In 2004 the UK became the first country in the world to have statins (simvastatin 10mg) available without prescription (though with the intervention of a pharmacist).

No other country has followed suit and the decision has generated a great deal of criticism; not only for the questioned benefit of a 10mg dose of simvastatin but also for the potential for misuse (the 'I've had a steak, now I'll take a statin' idea) and cost (£10 a month).

Dr Matt Doyle passed the MRCGP last year and works as a full-time partner in St Ives, Cambridgeshire

Key statin studies


4,444 patients with known IHD and elevated cholesterol (5.5-8.0) were put on either simvastatin or placebo. Follow-up was for 5.4 years. The treatment group had a reduction in major coronary events (such as MI), reduced coronary and total mortality.

Scandinavian Simvastatin Survival Study (4S). Lancet. 1994;344:1383-9


6,595 men aged between 45 and 64 were put on placebo or pravastatin 40mg od. The study was looking at primary prevention; however many of the subjects were high risk for cardiovascular disease (more than 30% were smokers, average cholesterol was >7.0). The study showed a reduced coronary mortality of 32%, with similar reductions in the number of coronary events (31%).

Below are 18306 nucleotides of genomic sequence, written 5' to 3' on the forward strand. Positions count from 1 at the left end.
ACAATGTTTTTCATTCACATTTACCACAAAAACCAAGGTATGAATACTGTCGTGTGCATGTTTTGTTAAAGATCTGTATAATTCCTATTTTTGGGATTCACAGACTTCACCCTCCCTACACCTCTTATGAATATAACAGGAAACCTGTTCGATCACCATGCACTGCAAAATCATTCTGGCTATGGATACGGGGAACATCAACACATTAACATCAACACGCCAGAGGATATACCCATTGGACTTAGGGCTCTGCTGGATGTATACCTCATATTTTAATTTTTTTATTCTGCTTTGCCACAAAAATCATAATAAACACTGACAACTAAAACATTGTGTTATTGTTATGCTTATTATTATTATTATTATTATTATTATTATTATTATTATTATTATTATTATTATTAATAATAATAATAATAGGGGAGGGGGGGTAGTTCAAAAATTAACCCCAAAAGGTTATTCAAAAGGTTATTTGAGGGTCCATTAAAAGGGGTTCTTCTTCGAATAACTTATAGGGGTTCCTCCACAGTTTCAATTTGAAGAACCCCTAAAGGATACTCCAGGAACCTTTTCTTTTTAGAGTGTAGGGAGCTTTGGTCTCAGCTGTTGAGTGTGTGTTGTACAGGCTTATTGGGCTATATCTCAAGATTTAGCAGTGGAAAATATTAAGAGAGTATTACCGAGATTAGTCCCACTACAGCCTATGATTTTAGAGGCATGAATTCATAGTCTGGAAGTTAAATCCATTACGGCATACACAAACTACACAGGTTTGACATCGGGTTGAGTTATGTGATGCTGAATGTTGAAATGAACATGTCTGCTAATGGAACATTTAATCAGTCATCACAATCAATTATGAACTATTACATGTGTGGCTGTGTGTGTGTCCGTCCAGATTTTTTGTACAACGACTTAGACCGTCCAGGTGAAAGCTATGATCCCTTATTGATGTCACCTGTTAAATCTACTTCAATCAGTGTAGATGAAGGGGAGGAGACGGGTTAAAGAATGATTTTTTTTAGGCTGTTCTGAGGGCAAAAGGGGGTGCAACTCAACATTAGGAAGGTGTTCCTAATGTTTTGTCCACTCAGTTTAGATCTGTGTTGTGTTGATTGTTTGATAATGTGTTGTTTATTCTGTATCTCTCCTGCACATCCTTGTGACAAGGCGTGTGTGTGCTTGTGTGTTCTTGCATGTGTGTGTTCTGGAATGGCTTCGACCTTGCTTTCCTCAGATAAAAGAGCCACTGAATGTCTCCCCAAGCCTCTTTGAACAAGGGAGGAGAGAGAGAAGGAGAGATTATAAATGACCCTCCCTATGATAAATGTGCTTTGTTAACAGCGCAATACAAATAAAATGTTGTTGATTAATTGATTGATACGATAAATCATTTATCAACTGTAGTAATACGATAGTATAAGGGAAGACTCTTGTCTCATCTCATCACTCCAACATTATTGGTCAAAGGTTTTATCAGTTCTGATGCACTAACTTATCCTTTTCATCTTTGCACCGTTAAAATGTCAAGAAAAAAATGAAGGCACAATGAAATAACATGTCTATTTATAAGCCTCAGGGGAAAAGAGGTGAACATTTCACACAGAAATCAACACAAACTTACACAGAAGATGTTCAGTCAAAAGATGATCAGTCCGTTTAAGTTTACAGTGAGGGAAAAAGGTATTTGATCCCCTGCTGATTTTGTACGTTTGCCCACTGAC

Prevention of coronary heart disease with pravastatin in men with hypercholesterolaemia. N Engl J Med. 1995;333:1301-7


4,159 subjects with prior history of MI but normal average cholesterol levels (around 5.3) with pravastatin vs. placebo. Showed reduction in coronary death or non-fatal MI of 24%. However there was no significant difference in total or coronary mortality.

The effect of pravastatin on coronary events after myocardial infarction in patients with average cholesterol levels. N Engl J Med. 1996;355:1001-9


9,014 patients with cholesterols between 4.0 and 7.0 and a prior history of IHD. Pravastatin vs placebo. Coronary mortality and total mortality reduced (24% and 22% respectively). Number of coronary events reduced by 24%.

Long-term Intervention with Pravastatin in Ischemic Disease (LIPID) Study Group. N Engl J Med. 1998;339:1349-57


5,608 men and 908 women with average cholesterol (about 5.7). Lovastatin vs placebo. Endpoint of first cardiac event was significantly reduced (RR 0.63, 95% CI 0.50-0.79).

AFCAPS/TexCAPS. JAMA. 1998;279:1615-22

Heart Protection Study

20,536 patients with a five-year follow-up at high risk of IHD (such as prior event, diabetes). Simvastatin 40mg vs placebo reduced coronary mortality by 18% and also showed significant reductions in total mortality, cardiovascular events and stroke). Benefit also applied to patients with initially low levels of cholesterol/LDL.

Heart Protection Study Collaborative Group. Lancet. 2002;360:7-22

Several studies have shown halting or reversal of atherosclerosis with high-dose statin therapy, including REVERSAL (JAMA 2004) and ASTEROID (JAMA 2006). Other studies to be aware of include PROSPER, ASCOT-LLA, PROVE IT-TIMI 22 and CARDS.